Vienna, November 3 – Some analysts and officials argue that Moscow must use more even more force to stem the rising tide of violence in the North Caucasus. Others say that the Russian government should focus instead on improving the economic and social situation in that region through massive aid projects.
But on Moscow analyst, Oleg Shabrov, is arguing that neither of these approaches will work and that even a combination of the two will fail unless Moscow makes political changes allowing for open competition for the top posts. If it doesn’t, he says, the situation there will deteriorate there and could easily spread (www.ng.ru/ng_politics/2009-11-03/14_east.html).
In an article in “Nezavisimaya gazeta” today, Shabrov, who is president of the Moscow Academy of Political Science, says that there is a growing sense that after a deceptive calm over the last several years, “the social-political stability in the Russian Caucasus is again under threat.”
And there are growing fears, he suggests, that any “destabilization in [that region] could become the detonator for analogous processes throughout Russia as a whole.” Given that, Shabrov says, it is critically important that Russian analysts and officials both understand why there are problems and what various approaches will mean for their solution.
Many in Moscow have been inclined to blame the problems in the Caucasus on shadowy “foreign forces” and to believe that the use of force can solve these problems. But, Shabrov insists, “one cannot guarantee stability for long by force alone.” Other methods are clearly necessary, but there is disagreement about just what they should be.
Rights activists, he points out, argue and “not without basis” that many people in the North Caucasus are going into the forests to fight against Moscow because of the brutal behavior of officers in the force structures, and some Russian politicians believe, again with justification, that Moscow needs to address poverty and the collapse of social services there.
But even if the powers that be carry out both of these recommendations, Shabrov argues, that will not be enough to solve the problem. Instead, the Russian government must recognize that its own policies regarding politics in the region are more than a little responsible for the opposition Moscow now faces.
He points to three areas in which this is true. First, all too often, the central government has continued the divide-and-rule policies of its predecessor, playing one ethnic group off against another. Thus, Moscow has sought to use the Chechens against other ethnic groups, a policy that has the effect of making many of the latter even more antagonistic to the Russian side.
That is because, Shabrov says, in the North Caucasus, none of the groups have ever been willing to tolerate the domination of one people over another and Moscow’s increasing tilt to Chechnya’s Ramzan Kadyrov as a stabilizing force for the region will have precisely the opposite results that the central government intends.
Second, Russia’s social and economic policies have destroyed the traditionalist and Soviet-era structures without putting anything in their place. The result has been increasing alienation given the absence of services and the increasing income differentiation often among groups rather than just within them.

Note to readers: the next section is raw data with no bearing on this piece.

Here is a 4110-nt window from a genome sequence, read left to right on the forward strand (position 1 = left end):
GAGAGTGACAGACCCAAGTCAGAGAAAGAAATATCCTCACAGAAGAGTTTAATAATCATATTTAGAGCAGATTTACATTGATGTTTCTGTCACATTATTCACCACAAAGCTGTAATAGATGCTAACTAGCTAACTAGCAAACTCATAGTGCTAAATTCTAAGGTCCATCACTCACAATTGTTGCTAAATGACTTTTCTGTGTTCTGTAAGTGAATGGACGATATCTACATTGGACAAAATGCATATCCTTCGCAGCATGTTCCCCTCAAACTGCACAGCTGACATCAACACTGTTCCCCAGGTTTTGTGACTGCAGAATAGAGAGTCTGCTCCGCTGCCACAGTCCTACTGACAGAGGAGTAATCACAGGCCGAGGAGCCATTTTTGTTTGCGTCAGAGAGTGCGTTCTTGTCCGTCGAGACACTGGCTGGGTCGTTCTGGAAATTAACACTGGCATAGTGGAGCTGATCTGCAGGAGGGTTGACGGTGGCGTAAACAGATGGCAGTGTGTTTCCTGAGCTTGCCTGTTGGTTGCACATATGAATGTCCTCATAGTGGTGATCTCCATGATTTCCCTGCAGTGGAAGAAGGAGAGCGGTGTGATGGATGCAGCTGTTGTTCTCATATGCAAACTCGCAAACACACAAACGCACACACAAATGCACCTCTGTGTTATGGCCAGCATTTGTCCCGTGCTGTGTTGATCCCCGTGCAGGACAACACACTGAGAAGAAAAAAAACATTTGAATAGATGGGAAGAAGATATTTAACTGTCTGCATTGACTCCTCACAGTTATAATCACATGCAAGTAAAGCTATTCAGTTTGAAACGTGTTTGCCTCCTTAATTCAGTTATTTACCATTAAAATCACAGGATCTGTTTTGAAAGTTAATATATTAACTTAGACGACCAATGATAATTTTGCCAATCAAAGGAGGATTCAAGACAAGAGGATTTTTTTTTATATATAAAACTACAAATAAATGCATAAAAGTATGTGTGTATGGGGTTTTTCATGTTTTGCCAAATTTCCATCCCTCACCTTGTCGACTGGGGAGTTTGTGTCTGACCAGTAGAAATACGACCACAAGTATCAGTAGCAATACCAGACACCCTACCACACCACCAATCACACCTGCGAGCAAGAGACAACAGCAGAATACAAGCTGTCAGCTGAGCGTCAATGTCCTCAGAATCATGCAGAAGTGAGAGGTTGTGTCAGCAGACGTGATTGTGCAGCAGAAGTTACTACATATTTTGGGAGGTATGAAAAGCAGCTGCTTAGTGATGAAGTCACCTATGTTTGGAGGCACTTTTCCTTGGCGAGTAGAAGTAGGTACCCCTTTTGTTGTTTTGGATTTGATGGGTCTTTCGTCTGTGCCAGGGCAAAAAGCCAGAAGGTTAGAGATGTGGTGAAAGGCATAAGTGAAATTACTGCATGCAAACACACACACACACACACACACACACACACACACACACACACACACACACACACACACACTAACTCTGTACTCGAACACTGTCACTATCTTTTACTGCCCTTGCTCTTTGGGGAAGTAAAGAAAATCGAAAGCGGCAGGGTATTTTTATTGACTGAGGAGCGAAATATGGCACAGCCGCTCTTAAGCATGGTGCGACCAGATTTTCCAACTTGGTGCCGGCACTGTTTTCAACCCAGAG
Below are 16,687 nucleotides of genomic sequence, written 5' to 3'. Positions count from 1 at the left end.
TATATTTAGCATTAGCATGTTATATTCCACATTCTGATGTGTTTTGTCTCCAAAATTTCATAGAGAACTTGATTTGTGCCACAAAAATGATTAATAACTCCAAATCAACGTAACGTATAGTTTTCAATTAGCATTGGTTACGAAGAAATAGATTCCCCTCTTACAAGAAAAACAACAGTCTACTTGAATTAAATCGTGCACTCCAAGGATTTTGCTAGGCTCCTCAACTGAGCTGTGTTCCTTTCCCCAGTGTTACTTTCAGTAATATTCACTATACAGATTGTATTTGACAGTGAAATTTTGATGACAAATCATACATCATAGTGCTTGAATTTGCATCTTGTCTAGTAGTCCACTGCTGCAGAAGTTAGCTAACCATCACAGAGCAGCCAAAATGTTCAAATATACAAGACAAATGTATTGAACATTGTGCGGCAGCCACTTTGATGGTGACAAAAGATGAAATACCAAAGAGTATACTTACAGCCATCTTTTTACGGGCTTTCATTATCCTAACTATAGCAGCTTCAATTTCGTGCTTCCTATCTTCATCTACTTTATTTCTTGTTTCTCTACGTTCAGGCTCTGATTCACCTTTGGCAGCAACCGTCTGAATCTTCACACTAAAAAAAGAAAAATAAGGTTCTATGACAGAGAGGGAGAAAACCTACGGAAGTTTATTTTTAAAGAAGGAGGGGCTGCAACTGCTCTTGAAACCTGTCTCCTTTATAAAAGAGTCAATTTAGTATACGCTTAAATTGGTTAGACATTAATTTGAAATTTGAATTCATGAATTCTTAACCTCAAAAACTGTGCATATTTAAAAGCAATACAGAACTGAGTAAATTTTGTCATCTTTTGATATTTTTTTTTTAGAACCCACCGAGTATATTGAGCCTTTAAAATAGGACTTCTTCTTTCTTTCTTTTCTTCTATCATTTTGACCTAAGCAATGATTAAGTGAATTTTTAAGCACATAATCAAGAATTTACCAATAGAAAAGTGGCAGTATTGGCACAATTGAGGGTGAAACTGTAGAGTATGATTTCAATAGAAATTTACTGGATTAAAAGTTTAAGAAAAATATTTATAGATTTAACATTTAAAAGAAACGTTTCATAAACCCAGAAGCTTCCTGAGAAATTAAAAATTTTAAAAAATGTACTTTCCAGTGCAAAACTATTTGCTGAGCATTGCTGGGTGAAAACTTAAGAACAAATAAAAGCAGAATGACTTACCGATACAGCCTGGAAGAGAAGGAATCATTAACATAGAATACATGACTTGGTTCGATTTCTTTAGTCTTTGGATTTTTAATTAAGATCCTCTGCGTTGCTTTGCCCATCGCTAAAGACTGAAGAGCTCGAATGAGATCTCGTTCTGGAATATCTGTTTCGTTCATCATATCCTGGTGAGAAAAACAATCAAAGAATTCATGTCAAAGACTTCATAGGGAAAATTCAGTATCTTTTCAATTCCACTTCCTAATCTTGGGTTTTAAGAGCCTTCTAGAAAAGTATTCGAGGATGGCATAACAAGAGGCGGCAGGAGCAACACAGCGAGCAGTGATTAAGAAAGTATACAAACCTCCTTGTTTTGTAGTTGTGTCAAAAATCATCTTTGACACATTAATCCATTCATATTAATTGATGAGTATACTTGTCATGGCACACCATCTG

And third, in its drive to create a power vertical in the country as a whole, Moscow has pushed the governments of the North Caucasus to opt for a closed, authoritarian politics, in which United Russia wins Soviet-style victories and in which the normal divisions within a political system are frozen out.
The central Russian government apparently believes that if it freezes these opposing voices out, they will stay frozen, and Moscow may be right about that in ethnic Russian regions of the country. But in the North Caucasus, those who cannot take part in within-system political competition have an option: they can go into the hills and fight.
Across this region, Shabrov suggests, Moscow’s willingness to support authoritarian regimes who promise to deliver the vote for the party of power and to sing the praises of United Russia has thus had exactly the opposite effect that the authors of this policy intended and promised.
“Without the resolution of [such] political problems” -- and “the chief among them” in the North Caucasus is providing possibilities for “dialogue of the opposing sides” -- neither those republics nor Moscow will be able to escape from the “existing” situation where the trends are all pointing in the wrong direction from Moscow’s point of view.
On the one hand, if Moscow creates a situation in the North Caucasus in which there is no chance for genuine political discussion at the republic level, those who want a radical solution will become more numerous. After all, many there are likely to say, “why do we need a Center of this kind?”
And on the other, the consequences of the power vertical seen in the North Caucasus could easily spread to other parts of the country, with ever more people asking why they should support a political system that gives them no possibility of having a voice in decisions made about them.